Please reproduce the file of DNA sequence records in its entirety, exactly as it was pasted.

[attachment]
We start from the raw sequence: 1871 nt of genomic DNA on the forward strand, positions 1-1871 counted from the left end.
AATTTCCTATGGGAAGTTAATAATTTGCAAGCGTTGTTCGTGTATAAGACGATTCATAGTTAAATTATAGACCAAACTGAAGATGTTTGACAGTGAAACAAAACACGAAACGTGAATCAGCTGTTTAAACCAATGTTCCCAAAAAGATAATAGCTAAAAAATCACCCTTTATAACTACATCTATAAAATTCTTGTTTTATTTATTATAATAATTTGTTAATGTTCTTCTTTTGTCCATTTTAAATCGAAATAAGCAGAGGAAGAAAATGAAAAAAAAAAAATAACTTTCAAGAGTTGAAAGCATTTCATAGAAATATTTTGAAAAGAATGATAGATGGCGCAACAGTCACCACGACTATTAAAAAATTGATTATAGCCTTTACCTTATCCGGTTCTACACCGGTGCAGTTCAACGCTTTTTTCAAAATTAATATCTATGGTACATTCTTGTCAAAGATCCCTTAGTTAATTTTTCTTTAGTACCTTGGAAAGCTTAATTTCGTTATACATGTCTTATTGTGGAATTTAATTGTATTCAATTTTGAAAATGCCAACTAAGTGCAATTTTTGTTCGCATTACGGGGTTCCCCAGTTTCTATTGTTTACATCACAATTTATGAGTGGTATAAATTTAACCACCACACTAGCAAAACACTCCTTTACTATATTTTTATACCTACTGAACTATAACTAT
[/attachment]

We start from the raw sequence: 1871 nt of genomic DNA on the forward strand, positions 1-1871 counted from the left end.
AATTTCCTATGGGAAGTTAATAATTTGCAAGCGTTGTTCGTGTATAAGACGATTCATAGTTAAATTATAGACCAAACTGAAGATGTTTGACAGTGAAACAAAACACGAAACGTGAATCAGCTGTTTAAACCAATGTTCCCAAAAAGATAATAGCTAAAAAATCACCCTTTATAACTACATCTATAAAATTCTTGTTTTATTTATTATAATAATTTGTTAATGTTCTTCTTTTGTCCATTTTAAATCGAAATAAGCAGAGGAAGAAAATGAAAAAAAAAAAATAACTTTCAAGAGTTGAAAGCATTTCATAGAAATATTTTGAAAAGAATGATAGATGGCGCAACAGTCACCACGACTATTAAAAAATTGATTATAGCCTTTACCTTATCCGGTTCTACACCGGTGCAGTTCAACGCTTTTTTCAAAATTAATATCTATGGTACATTCTTGTCAAAGATCCCTTAGTTAATTTTTCTTTAGTACCTTGGAAAGCTTAATTTCGTTATACATGTCTTATTGTGGAATTTAATTGTATTCAATTTTGAAAATGCCAACTAAGTGCAATTTTTGTTCGCATTACGGGGTTCCCCAGTTTCTATTGTTTACATCACAATTTATGAGTGGTATAAATTTAACCACCACACTAGCAAAACACTCCTTTACTATATTTTTATACCTACTGAACTATAACTAT